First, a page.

Some players include macrobials, such as beneficial insects and nematodes, as another biopesticide type. Genetically modified crops, however, are generally excluded.

CHEMICAL SYNTHESIZERS
While biopesticides are typically seen as an alternative to synthetic chemicals, some see biopesticides as complementary to conventional pesticides already on the market.

AgraQuest highlights the emerging low-chemical pesticide sector, where biopesticides can be added in a spray program to reduce the amount of synthetics to their lowest label rate. Meadows-Smith estimates that this sector will grow to be worth $5bn-10bn by 2017.

"The positive impact we have on the environment can be far greater by targeting conventional growers with biopesticide products, as opposed to selling exclusively into the niche organic market," says Meadows-Smith. "There are many biopesticide companies unwilling to adopt this approach, but we've found that positioning our products as part of a low-chem spray program or in a tank mix alongside synthetics is an excellent way to reduce chemical load and manage resistance without sacrificing the efficacy conventional growers demand."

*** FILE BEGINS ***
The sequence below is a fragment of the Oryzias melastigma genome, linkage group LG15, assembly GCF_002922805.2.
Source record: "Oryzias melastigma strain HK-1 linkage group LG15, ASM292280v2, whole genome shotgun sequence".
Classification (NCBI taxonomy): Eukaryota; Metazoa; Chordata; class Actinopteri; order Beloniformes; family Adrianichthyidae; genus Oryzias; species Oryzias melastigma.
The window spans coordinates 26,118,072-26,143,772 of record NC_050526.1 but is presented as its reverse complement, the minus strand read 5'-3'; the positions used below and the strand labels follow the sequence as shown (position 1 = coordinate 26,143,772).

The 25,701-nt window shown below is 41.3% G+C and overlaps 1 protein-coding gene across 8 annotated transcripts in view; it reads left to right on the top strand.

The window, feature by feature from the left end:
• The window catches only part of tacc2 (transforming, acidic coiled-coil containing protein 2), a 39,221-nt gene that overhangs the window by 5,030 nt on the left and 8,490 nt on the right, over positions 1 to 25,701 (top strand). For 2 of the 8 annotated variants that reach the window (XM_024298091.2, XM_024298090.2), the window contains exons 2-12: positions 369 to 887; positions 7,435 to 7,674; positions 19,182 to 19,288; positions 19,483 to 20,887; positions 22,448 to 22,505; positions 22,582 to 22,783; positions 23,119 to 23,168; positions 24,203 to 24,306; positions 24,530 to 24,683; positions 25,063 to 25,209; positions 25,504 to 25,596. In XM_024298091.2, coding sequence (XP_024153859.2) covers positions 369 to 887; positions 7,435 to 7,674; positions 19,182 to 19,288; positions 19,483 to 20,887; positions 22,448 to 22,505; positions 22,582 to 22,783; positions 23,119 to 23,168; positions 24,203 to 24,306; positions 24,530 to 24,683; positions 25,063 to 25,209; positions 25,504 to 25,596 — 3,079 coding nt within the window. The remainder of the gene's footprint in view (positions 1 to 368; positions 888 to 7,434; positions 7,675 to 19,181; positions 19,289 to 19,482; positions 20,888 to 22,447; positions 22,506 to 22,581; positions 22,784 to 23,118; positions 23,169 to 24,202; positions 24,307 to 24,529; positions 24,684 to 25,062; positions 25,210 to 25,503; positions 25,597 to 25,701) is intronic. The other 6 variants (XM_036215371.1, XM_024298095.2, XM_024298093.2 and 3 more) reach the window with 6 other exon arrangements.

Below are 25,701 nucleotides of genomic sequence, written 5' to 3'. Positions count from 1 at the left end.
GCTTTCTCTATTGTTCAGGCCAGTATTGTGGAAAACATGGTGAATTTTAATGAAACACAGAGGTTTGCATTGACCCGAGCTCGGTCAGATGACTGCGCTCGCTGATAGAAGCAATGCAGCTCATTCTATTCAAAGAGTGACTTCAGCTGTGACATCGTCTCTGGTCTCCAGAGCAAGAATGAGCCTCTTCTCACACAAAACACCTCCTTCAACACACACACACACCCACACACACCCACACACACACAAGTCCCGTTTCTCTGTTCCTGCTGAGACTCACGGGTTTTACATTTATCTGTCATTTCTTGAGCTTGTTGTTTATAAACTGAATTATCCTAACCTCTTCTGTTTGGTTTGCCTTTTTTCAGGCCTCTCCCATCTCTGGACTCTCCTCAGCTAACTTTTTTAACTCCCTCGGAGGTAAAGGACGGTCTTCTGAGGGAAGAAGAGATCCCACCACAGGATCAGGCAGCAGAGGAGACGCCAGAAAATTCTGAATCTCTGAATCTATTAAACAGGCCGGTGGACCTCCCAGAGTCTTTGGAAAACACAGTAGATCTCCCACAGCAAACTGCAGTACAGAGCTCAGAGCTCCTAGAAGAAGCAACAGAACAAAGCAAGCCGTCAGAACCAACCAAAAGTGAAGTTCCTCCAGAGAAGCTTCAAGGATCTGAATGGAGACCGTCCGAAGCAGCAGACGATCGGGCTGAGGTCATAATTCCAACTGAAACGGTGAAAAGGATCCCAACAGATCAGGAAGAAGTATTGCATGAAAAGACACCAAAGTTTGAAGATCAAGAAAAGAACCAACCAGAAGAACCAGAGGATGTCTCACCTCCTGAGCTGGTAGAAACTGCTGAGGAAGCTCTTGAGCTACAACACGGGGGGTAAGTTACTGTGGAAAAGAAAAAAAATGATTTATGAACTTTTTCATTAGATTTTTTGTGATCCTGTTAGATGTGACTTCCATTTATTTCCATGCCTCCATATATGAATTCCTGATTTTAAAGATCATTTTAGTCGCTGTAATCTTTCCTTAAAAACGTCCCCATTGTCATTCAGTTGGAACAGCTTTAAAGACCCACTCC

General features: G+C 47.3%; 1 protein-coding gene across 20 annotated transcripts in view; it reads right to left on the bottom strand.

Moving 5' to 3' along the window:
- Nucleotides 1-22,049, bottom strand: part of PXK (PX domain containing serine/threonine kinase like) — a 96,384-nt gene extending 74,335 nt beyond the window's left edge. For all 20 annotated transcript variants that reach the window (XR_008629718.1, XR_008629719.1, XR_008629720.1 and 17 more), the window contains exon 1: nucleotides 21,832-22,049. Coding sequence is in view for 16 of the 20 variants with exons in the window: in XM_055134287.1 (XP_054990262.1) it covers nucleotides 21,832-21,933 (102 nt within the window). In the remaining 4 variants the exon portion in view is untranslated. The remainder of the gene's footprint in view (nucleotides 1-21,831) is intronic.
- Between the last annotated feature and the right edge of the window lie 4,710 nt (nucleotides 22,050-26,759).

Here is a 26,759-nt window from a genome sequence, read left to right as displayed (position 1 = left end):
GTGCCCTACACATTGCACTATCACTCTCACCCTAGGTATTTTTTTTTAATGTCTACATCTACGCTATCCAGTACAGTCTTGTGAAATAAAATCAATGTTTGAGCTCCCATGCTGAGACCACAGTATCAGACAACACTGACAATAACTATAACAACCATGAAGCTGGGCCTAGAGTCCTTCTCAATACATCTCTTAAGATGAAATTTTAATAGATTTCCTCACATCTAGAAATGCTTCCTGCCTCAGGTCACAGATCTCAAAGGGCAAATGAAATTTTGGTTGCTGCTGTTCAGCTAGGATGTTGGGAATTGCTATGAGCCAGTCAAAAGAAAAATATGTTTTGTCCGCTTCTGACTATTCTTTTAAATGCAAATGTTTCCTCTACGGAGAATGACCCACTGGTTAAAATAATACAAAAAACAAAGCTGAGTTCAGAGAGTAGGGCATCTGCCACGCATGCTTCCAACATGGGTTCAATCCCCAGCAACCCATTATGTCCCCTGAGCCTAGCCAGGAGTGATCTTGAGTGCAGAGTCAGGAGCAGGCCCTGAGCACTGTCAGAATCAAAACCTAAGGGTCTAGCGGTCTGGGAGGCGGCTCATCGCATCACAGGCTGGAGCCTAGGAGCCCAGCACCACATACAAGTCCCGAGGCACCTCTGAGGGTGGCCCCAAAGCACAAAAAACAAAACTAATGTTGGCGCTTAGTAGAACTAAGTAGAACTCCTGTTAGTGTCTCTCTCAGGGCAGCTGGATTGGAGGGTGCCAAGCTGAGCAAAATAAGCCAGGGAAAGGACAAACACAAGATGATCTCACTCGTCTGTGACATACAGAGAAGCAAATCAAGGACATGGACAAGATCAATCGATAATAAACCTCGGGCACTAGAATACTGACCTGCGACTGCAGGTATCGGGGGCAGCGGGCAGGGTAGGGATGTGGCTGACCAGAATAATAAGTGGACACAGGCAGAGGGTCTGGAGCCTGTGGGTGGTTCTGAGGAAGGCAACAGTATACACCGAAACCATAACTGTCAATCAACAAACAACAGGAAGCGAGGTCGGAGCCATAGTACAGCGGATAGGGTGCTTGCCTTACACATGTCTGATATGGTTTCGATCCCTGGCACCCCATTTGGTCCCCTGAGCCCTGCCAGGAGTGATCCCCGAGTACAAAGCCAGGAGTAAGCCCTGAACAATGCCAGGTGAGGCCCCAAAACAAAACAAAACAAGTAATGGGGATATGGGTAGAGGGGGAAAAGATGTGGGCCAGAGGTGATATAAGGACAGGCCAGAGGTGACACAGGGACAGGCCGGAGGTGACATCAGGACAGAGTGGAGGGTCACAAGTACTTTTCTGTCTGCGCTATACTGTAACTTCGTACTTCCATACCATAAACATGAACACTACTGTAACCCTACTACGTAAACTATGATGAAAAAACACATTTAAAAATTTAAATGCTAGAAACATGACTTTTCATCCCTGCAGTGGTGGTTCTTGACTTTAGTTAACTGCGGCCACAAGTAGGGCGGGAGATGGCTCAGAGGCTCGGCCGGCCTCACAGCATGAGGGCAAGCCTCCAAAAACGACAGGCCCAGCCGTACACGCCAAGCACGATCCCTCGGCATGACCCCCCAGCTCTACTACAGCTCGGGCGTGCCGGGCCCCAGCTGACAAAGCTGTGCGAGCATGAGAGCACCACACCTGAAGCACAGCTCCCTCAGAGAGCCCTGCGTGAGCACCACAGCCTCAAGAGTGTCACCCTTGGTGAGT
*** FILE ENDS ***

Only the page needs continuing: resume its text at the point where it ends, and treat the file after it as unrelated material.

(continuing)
Big agricultural chemical companies will invest heavily in this area, he says, citing AgraQuest's recent licensing, supply and distribution deal for its biofungicide Serenade with German chemical company BASF.

AgraQuest has its own direct sales and marketing network in the NAFTA region, but is seeking distribution deals for its Sonata biofungicide and the recently launched Requiem bioinsecticide.

One agchem company that also expanded into biopesticides this year is Germany-based Bayer, notes William Dunham, owner and CEO of US-based International Bio Consultants.

German agchem company Bayer CropScience acquired the biopesticide technology and assets of Israel-based Agrogreen in March. Dunham says Bayer is also rumored to have recently acquired a stake in Dutch biopesticide company Koppert.

"The industry is very dynamic right now compared to a few years ago. Alliances of biopesticide companies with major agchems seem to be picking up," says Dunham. "Agchems are looking for technology that complements what they already have or complement a segment that they're focused on. We will see this trend continue in the next few years."

AGCHEMS ON THE SCENE